Judge dismisses lawsuit in wrongful death case

GREENVILLE, Miss. – A federal court judge has dismissed a wrongful death lawsuit filed by the estate of a woman who died while in police custody three years ago.

The $10 million lawsuit was filed in 2006 by Alice Hill, mother of Debbie Denise Loggins, after Loggins was found unconscious in the backseat of a patrol car on Sep. 17, 2005 in Carrollton, Miss.

Carroll County deputies admitted that Loggins, the mother of six, had been “hogtied” after resisting arrest for allegedly fighting with another woman earlier that morning. However, Sharion Aycock, District Court Judge for the Northern District, ruled last week that Loggins’ death did not result from force used by the deputies involved.

An initial autopsy and toxicology report indicated that “physical or blunt force trauma” was not a factor in Loggins’ death, neither were drugs and/or alcohol. A state pathologist later determined that Loggins, 33, died of hyperthermia – a condition commonly known as heatstroke, and her death was ruled an “accident.”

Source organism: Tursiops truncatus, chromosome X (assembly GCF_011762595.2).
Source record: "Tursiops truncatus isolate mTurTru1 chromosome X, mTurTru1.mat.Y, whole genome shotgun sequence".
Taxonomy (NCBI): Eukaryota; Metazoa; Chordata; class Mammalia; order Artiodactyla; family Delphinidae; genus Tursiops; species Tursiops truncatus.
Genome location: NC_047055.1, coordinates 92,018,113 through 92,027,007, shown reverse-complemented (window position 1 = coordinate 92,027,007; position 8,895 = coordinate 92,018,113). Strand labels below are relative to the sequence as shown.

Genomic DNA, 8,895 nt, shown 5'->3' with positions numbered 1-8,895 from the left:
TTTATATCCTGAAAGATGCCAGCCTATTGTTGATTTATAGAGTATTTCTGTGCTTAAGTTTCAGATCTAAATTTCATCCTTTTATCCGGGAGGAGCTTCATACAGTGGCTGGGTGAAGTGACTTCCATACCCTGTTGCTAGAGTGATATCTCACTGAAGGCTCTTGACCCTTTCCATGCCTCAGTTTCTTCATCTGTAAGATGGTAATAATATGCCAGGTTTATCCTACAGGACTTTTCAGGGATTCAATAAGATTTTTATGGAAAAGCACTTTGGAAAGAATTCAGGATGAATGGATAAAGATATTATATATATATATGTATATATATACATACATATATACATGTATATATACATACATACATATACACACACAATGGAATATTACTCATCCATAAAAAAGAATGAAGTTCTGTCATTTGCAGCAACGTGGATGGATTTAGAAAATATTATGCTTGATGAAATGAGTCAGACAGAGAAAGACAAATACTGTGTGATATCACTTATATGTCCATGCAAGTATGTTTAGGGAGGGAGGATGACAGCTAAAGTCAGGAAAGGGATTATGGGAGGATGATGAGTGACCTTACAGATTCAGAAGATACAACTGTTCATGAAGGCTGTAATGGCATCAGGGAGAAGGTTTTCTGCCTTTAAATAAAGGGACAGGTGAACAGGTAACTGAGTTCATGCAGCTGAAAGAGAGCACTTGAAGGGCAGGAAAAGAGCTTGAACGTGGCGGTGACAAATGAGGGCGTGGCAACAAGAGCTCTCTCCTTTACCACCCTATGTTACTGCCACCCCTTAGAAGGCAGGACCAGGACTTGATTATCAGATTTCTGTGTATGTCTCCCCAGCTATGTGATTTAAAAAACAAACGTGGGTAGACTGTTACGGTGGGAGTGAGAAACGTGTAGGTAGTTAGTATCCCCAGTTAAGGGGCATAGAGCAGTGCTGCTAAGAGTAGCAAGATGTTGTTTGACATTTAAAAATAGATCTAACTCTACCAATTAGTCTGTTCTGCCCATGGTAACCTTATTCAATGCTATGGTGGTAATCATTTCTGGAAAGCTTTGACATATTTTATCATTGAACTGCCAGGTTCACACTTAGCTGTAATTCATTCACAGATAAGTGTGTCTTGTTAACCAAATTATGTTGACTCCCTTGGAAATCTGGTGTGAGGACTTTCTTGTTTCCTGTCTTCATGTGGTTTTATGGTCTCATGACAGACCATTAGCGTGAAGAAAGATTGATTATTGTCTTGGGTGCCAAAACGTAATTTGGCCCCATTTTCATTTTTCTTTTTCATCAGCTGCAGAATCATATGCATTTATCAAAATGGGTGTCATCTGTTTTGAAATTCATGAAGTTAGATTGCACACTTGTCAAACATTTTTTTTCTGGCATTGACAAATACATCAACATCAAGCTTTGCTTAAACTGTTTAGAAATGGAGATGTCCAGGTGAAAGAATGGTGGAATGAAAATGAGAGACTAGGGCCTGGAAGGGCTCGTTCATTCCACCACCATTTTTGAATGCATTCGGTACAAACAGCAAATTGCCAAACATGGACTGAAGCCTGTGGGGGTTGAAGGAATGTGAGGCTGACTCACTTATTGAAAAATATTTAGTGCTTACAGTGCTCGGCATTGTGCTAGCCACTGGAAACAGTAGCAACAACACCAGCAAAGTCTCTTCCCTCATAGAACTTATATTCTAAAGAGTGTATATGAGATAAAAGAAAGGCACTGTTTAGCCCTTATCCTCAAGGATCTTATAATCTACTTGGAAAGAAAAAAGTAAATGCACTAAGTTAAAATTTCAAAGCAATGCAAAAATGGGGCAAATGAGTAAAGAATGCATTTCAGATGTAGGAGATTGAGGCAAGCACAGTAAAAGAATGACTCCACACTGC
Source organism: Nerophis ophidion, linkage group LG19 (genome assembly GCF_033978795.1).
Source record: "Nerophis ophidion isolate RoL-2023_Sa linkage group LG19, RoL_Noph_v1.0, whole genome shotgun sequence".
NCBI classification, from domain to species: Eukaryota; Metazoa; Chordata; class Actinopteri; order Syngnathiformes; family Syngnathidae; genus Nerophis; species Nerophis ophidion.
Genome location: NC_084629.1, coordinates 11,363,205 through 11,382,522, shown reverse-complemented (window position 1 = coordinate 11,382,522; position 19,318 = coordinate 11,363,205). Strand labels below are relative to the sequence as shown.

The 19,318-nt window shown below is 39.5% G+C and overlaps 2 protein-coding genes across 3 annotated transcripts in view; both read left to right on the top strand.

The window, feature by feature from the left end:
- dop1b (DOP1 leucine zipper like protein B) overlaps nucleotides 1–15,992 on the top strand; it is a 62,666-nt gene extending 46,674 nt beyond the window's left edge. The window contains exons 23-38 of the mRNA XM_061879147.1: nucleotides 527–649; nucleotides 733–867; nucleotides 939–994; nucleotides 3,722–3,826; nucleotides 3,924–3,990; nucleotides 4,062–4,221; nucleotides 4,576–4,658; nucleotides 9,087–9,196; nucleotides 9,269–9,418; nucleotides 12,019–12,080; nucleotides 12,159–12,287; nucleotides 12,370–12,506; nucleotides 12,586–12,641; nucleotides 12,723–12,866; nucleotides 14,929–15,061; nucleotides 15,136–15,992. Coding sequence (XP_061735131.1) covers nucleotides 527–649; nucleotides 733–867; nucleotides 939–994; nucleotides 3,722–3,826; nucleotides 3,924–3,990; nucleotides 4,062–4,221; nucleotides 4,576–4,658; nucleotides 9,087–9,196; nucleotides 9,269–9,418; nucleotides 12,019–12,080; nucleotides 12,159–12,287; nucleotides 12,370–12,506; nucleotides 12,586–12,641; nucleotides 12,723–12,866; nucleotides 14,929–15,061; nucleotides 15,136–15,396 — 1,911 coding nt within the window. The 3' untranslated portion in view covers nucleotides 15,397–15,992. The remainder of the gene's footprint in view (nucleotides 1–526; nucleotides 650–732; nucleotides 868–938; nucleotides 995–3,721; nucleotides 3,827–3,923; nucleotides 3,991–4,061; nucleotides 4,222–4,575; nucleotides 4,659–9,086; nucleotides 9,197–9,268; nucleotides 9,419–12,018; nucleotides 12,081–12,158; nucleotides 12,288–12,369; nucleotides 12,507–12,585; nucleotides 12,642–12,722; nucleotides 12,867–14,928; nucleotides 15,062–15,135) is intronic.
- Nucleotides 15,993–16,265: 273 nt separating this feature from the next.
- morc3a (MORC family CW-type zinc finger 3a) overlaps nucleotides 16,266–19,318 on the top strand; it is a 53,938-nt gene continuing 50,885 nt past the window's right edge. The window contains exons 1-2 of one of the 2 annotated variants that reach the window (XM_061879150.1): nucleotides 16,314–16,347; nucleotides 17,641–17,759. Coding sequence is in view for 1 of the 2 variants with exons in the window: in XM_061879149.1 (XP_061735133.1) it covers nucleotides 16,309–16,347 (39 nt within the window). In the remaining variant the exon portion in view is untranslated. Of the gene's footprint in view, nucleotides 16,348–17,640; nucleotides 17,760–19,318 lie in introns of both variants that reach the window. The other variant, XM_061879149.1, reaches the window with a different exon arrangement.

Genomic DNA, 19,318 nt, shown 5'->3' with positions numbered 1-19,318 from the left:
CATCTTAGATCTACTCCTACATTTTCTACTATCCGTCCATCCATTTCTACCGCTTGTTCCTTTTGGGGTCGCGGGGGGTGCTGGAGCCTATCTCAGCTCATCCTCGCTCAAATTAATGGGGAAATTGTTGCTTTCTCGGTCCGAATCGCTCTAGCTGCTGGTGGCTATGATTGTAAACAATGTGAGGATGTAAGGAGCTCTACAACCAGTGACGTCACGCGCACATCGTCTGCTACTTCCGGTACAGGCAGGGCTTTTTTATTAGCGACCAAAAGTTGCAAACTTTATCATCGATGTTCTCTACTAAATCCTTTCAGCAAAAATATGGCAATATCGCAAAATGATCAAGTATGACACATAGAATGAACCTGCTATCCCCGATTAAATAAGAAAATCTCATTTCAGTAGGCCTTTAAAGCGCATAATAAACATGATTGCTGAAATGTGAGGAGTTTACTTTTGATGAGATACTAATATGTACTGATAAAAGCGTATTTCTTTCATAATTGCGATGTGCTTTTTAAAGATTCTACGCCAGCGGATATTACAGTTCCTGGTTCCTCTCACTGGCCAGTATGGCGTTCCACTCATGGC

“She died, and it was unfortunate, absolutely tragic, that one would pass away. But it had little to do with the actions of the officers,” said attorney Michael Wolf in a statement. Wolf represented Carroll County and the deputies in the case.

A $15 million lawsuit against the deputies – Michael Spellman, Charles Jones and David Mims -was dismissed in December 2006.

The altercation with Loggins began after deputies responded to a “fight” call around 5:45 a.m., that Saturday morning. According to Don Gray, who was the sheriff of Carroll County at the time, Loggins allegedly had another woman in a “headlock position” and she became “verbally and physically combative” when deputies tried to intervene. She was initially placed in handcuffs and leg shackles.

“It still was not enough,” Gray said at the time. “They were trying to reduce the amount of her kicking. They had difficulty getting her into the car because she was putting her legs up and blocking them. That’s when they put on the third device.”

Gray said other suspects have been secured in this manner to keep them from damaging the squad car.

“We’ve done this before,” Gray said. “…[and] with that kind of restraint, there was very little she could do as far as hurting anybody, the car or herself.”

A third deputy said Loggins was “still fighting her restraints and verbally abusive” during her transport to the Grenada County jail. But minutes before they arrived she “began to quiet down.” When they arrived at the facility. Loggins was unresponsive. She was taken to Grenada Lake Medical Center where she was pronounced dead just before 7 a.m.

Loggins’ family plans to appeal the ruling.

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